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Instead of Couples Therapy, Try an Interior Designer

The biggest fight I ever saw my parents have was when my mom threw out my dad’s beloved brown leather recliner. It was torn and worn and, well, brown, and she was an interior designer who just couldn’t take it anymore. My dad was livid, but my mom knew he would never agree to part with the chair unless she torched it or clandestinely paid someone to haul it away, so she did what she had to do. 

For better or worse, her shady tactics have rubbed off on me. Like many couples, I struggle to compromise when it comes to design, mainly because my husband’s style can best be described as brown, wood, and leather (with a dash of hoarder), which clashes with my need for light, bright, and uncluttered. When I heard Love It Or List It designer Hilary Farr question why a guy on the show loved the dark brown wood aesthetic so much, I felt her exasperation deep in my core. I immediately turned to my husband and told him that if we buy a house, we are hiring a designer to save our marriage. He complains about the price of $14 cocktails and $1.50 avocados, but he didn’t protest this potential splurge.

“I often see territorial battles,” says Manhattan-based therapist Jean Fitzpatrick, who has counseled couples not just about their deep-seated marriage issues, but also about their design clashes. “People refuse to accept that they and their partner are different.”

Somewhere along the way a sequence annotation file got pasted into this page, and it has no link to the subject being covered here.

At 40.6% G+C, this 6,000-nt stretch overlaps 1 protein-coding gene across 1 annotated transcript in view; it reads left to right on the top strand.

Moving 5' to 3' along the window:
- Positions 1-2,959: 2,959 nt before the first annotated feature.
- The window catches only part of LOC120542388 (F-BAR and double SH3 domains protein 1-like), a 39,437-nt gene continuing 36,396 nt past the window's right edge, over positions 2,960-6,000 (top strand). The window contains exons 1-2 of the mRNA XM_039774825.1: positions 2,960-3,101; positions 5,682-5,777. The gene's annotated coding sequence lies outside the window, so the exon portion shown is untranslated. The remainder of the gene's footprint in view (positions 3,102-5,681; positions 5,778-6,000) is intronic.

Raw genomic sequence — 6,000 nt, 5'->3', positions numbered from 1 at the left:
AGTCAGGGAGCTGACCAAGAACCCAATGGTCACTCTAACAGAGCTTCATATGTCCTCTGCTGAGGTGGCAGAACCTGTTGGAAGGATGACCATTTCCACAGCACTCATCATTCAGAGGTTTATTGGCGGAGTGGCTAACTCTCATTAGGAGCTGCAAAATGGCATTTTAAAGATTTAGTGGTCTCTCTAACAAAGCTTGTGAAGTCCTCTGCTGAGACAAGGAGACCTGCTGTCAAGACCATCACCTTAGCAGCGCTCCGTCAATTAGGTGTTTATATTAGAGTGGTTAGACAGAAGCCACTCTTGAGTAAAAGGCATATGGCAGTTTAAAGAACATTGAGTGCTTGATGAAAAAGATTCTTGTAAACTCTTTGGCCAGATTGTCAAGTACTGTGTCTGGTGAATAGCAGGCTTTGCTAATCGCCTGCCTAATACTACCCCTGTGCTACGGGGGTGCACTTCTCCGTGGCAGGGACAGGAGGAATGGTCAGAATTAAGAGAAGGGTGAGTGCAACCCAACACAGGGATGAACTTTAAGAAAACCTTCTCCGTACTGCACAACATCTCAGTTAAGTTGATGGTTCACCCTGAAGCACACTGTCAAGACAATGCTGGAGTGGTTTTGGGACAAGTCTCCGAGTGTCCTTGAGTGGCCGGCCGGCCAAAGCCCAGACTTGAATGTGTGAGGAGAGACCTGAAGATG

When those differences manifest in the shape of a microsuede recliner imprinted with a giant Dallas Cowboys star, a fuchsia loveseat, or a metal owl “sculpture” that would scare small children and discerning adults, it’s tough to look the other way.

New York–based luxury interior designer Charlie Ferrer says he often feels like a mediator and psychologist when he’s working with clients. A typical example was when a wife was “drinking the Kool-Aid” and agreeing with Ferrer’s sophisticated choices, but the husband, who had been hands-off, suddenly stepped in with strong opinions about seating. “He got obsessive and obstructionist,” Ferrer says. 

Instead of battling the husband, Ferrer helped the couple come together by agreeing to work with a chair that was “between appalling and OK,” and then re-covering the back in leather and alpaca until it looked like a $10K chair. “It was a triumph,” Ferrer says.

Texas-based interior designer Veronica Solomon says she’s also part designer, part therapist, and she knows better than to let one partner steer the ship. “I pull them both in from the beginning,” she says. 

Talking to other couples about their design clashes made me feel a little better about my own battles with my husband’s taste (although I did make him ditch that scary metal owl). Whether you struggle with your partner’s collection of 43 potted plants or their predilection for macramé, even the most harmonious couples can come to psychological blows when it comes to design.

Natalie Gutierrez, a Northern California–based chef and mom of three, calls